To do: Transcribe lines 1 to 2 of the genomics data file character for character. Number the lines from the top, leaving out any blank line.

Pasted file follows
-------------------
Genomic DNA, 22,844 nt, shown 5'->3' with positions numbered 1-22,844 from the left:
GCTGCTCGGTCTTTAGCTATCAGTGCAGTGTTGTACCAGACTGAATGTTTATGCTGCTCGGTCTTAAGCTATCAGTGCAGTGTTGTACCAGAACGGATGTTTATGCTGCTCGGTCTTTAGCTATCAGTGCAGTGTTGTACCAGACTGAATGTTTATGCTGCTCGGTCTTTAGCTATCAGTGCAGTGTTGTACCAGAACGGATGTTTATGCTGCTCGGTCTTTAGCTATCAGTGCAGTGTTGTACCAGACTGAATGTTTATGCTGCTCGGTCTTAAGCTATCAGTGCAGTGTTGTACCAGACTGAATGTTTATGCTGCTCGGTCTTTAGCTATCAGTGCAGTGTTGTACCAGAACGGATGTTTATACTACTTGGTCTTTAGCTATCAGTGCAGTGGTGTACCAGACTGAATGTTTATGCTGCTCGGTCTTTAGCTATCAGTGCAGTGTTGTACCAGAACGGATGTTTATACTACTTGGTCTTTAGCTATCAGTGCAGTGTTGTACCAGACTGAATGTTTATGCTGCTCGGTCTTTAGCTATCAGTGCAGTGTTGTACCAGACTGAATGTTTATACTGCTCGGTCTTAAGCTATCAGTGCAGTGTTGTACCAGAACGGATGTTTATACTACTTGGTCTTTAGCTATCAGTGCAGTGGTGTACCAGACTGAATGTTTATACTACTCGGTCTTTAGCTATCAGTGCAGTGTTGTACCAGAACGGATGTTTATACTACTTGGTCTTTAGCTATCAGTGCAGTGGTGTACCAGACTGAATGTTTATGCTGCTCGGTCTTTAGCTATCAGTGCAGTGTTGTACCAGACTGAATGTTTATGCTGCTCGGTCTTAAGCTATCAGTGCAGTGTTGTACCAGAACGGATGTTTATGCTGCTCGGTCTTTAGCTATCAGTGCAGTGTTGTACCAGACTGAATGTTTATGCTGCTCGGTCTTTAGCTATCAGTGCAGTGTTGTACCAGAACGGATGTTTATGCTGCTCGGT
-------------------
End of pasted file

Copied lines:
Genomic DNA, 22,844 nt, shown 5'->3' with positions numbered 1-22,844 from the left:
GCTGCTCGGTCTTTAGCTATCAGTGCAGTGTTGTACCAGACTGAATGTTTATGCTGCTCGGTCTTAAGCTATCAGTGCAGTGTTGTACCAGAACGGATGTTTATGCTGCTCGGTCTTTAGCTATCAGTGCAGTGTTGTACCAGACTGAATGTTTATGCTGCTCGGTCTTTAGCTATCAGTGCAGTGTTGTACCAGAACGGATGTTTATGCTGCTCGGTCTTTAGCTATCAGTGCAGTGTTGTACCAGACTGAATGTTTATGCTGCTCGGTCTTAAGCTATCAGTGCAGTGTTGTACCAGACTGAATGTTTATGCTGCTCGGTCTTTAGCTATCAGTGCAGTGTTGTACCAGAACGGATGTTTATACTACTTGGTCTTTAGCTATCAGTGCAGTGGTGTACCAGACTGAATGTTTATGCTGCTCGGTCTTTAGCTATCAGTGCAGTGTTGTACCAGAACGGATGTTTATACTACTTGGTCTTTAGCTATCAGTGCAGTGTTGTACCAGACTGAATGTTTATGCTGCTCGGTCTTTAGCTATCAGTGCAGTGTTGTACCAGACTGAATGTTTATACTGCTCGGTCTTAAGCTATCAGTGCAGTGTTGTACCAGAACGGATGTTTATACTACTTGGTCTTTAGCTATCAGTGCAGTGGTGTACCAGACTGAATGTTTATACTACTCGGTCTTTAGCTATCAGTGCAGTGTTGTACCAGAACGGATGTTTATACTACTTGGTCTTTAGCTATCAGTGCAGTGGTGTACCAGACTGAATGTTTATGCTGCTCGGTCTTTAGCTATCAGTGCAGTGTTGTACCAGACTGAATGTTTATGCTGCTCGGTCTTAAGCTATCAGTGCAGTGTTGTACCAGAACGGATGTTTATGCTGCTCGGTCTTTAGCTATCAGTGCAGTGTTGTACCAGACTGAATGTTTATGCTGCTCGGTCTTTAGCTATCAGTGCAGTGTTGTACCAGAACGGATGTTTATGCTGCTCGGT